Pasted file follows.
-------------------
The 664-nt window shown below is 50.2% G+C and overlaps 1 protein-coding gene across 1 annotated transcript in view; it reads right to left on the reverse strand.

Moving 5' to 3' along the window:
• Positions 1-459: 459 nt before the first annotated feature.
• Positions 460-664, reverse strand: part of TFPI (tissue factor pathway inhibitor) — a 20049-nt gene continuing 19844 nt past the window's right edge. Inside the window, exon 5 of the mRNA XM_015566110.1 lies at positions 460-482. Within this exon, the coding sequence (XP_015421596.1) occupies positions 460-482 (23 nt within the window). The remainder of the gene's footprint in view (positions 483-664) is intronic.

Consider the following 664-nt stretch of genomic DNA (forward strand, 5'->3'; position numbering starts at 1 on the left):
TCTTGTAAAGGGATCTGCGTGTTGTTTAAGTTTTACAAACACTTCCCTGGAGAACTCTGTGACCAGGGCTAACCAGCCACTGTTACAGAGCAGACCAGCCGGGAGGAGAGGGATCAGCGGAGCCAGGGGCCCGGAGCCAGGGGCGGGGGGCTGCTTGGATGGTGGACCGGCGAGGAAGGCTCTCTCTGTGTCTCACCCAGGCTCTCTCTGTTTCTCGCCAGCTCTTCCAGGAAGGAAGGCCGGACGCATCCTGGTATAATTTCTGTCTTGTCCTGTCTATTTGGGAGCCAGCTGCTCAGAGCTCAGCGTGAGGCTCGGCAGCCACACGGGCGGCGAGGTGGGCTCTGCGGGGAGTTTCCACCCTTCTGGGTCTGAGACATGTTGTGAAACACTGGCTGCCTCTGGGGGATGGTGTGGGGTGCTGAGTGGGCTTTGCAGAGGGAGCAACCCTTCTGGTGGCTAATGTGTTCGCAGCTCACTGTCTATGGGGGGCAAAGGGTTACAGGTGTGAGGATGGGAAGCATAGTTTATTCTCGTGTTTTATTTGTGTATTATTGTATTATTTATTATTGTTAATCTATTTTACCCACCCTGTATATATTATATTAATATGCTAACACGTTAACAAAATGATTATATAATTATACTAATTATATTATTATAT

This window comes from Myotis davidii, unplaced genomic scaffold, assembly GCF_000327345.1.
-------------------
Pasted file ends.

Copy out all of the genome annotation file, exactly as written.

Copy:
The 664-nt window shown below is 50.2% G+C and overlaps 1 protein-coding gene across 1 annotated transcript in view; it reads right to left on the reverse strand.

Moving 5' to 3' along the window:
• Positions 1-459: 459 nt before the first annotated feature.
• Positions 460-664, reverse strand: part of TFPI (tissue factor pathway inhibitor) — a 20049-nt gene continuing 19844 nt past the window's right edge. Inside the window, exon 5 of the mRNA XM_015566110.1 lies at positions 460-482. Within this exon, the coding sequence (XP_015421596.1) occupies positions 460-482 (23 nt within the window). The remainder of the gene's footprint in view (positions 483-664) is intronic.

Consider the following 664-nt stretch of genomic DNA (forward strand, 5'->3'; position numbering starts at 1 on the left):
TCTTGTAAAGGGATCTGCGTGTTGTTTAAGTTTTACAAACACTTCCCTGGAGAACTCTGTGACCAGGGCTAACCAGCCACTGTTACAGAGCAGACCAGCCGGGAGGAGAGGGATCAGCGGAGCCAGGGGCCCGGAGCCAGGGGCGGGGGGCTGCTTGGATGGTGGACCGGCGAGGAAGGCTCTCTCTGTGTCTCACCCAGGCTCTCTCTGTTTCTCGCCAGCTCTTCCAGGAAGGAAGGCCGGACGCATCCTGGTATAATTTCTGTCTTGTCCTGTCTATTTGGGAGCCAGCTGCTCAGAGCTCAGCGTGAGGCTCGGCAGCCACACGGGCGGCGAGGTGGGCTCTGCGGGGAGTTTCCACCCTTCTGGGTCTGAGACATGTTGTGAAACACTGGCTGCCTCTGGGGGATGGTGTGGGGTGCTGAGTGGGCTTTGCAGAGGGAGCAACCCTTCTGGTGGCTAATGTGTTCGCAGCTCACTGTCTATGGGGGGCAAAGGGTTACAGGTGTGAGGATGGGAAGCATAGTTTATTCTCGTGTTTTATTTGTGTATTATTGTATTATTTATTATTGTTAATCTATTTTACCCACCCTGTATATATTATATTAATATGCTAACACGTTAACAAAATGATTATATAATTATACTAATTATATTATTATAT

This window comes from Myotis davidii, unplaced genomic scaffold, assembly GCF_000327345.1.